Luxury Coach & Transportation

March 2015

Magazine for the professional limousine, charter and tour industry.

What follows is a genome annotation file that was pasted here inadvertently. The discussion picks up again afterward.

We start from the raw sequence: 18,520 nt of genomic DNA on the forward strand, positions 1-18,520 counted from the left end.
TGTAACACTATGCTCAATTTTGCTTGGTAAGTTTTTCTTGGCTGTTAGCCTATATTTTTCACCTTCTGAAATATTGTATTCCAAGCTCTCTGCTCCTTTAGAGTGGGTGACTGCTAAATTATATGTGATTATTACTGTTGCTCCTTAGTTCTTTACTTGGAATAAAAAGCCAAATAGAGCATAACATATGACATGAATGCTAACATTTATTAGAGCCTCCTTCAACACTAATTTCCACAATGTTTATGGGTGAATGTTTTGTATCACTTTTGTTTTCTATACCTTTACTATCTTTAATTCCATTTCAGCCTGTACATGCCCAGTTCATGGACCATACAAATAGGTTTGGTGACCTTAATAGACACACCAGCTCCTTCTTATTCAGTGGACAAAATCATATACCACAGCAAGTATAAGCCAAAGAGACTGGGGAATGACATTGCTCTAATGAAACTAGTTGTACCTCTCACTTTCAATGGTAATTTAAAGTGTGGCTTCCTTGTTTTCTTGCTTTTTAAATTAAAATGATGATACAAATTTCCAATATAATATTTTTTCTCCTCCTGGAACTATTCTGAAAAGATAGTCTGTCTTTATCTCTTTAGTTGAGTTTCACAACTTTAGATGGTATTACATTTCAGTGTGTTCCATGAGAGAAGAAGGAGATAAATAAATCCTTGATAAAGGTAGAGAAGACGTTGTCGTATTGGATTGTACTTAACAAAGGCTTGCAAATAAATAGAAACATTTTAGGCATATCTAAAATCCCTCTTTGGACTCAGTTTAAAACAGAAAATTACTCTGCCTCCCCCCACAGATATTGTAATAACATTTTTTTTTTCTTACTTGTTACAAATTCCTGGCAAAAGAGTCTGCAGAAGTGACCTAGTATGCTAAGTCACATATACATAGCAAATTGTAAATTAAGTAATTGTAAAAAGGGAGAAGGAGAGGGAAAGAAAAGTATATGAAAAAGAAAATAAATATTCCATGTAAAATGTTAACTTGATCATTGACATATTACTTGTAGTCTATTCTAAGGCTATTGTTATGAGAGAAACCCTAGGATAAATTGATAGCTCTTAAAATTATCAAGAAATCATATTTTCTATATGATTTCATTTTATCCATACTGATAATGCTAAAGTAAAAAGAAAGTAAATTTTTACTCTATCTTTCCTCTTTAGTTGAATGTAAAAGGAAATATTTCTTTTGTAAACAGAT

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46 LIMOUSINE, CHARTER & TOUR MARCH 2015 WWW.LCTMAG.COM OPERATIONS If the city is chosen as the host of the 2024 Olympics, then operators will get more business than a political convention, Super Bowl and Ryder Cup combined. By John M. Greene shippers scheduled all truck deliveries for nighttime." Vollmer said collectively those small reductions enabled freeway motorists to "go from about 10 mph to free-fow at 65 or 70." One clue may come from Boston host- ing the Democratic National Convention in 2004. "There were a lot of people pre- dicting gridlock and mayhem, and we didn't see that," says Tom Tinlin, who co- chaired the transportation committee for the DNC. "What you do is provide infor- mation to people so they can better plan their day. Those same strategies would work even better today, now that peo- ple have social media, traffc apps and smartphones. The ability to work around large-scale events is easier now probably than ever before, but not as easy as it's going to be in 2024." Finally, if there is any doubt the city is taking its road preparation seriously, Richard A. Davey, the former state trans- January 2017, Peru: A press conference in a hotel lobby attended by members of the International Olympic Committee and members of the worldwide media. "And the city chosen by the IOC to host the 2024 Summer Olympics is Boston!" Watching on a TV in his Randolph, Mass., offce, Johnny Greene, head of ETS International, leans back in his chair, lets out a deep breath and says to himself, "Now, it begins." Getting Ready For Boston's Global Ground Game ILLUSTRATION: ISTOCK.COM/ ©LONELY__ C H 2 0 1 5 A R T E R & T T hose might not be my "exact" words upon hearing the news if Boston were selected, but the intent will be there. Because, if Boston gets to host the 2024 Summer Games, the global event will disrupt and reconfgure the city, for better or worse. Picture hundreds of thousands of spectators and athletes funneling into a city known to have traf- fc jams at 10 p.m., traveling in on just three main highways connecting the out- side world to the Hub. The U.S. Olympic Committee chose Boston on Jan. 8 as the American bid city over Los Angeles, San Francisco and Washington, D.C. In September 2017, the International Olympic Committee will choose the host of the 2024 Games among Boston and three other fnalists. The deadline for Boston to submit its for- mal bid is September. But the city frst has to work out a number of signifcant de- tails, as well as reconcile opposing camps on whether the city should host the event. The U.S. has not held the Summer Olym- pics since the Atlanta Games in 1996. Carmegeddon? Already the doomsayers are hard at work anticipating "Carmageddon" if the vote goes Boston's way. Their com- ments are based on a worst-case scenario for Boston in 2015, and not seeing the big picture as it might be played out in 2024. A spokesperson for the Boston 2024 Olympic group said, "Transit and logistics for the entire period of the Games will be carefully orchestrated and planned in advance. Spectators are encouraged to ride public transit or walk and discouraged to travel by car or taxi. The result is a coordinated ef- fort in which Olympic and Paralympic athletes and spectators as well as local residents are made aware of the most time-effcient means of getting from point A to point B, accounting for the movement of all people across the city's many modes of transportation." If that sounds too canned and optimis- tic, consider Los Angeles when it hosted the Olympics in 1984, a city known for its maddening pretzel-like highways and impatient drivers. Ted Vollmer, who was then a metro reporter for The Los Angeles Times, remembers, "You could fy down the 405 like it was an empty country road. City offcials encouraged carpool- ing and bus-riding. They made two-way streets into one-way speedways. Em- ployers gave workers fex hours. And

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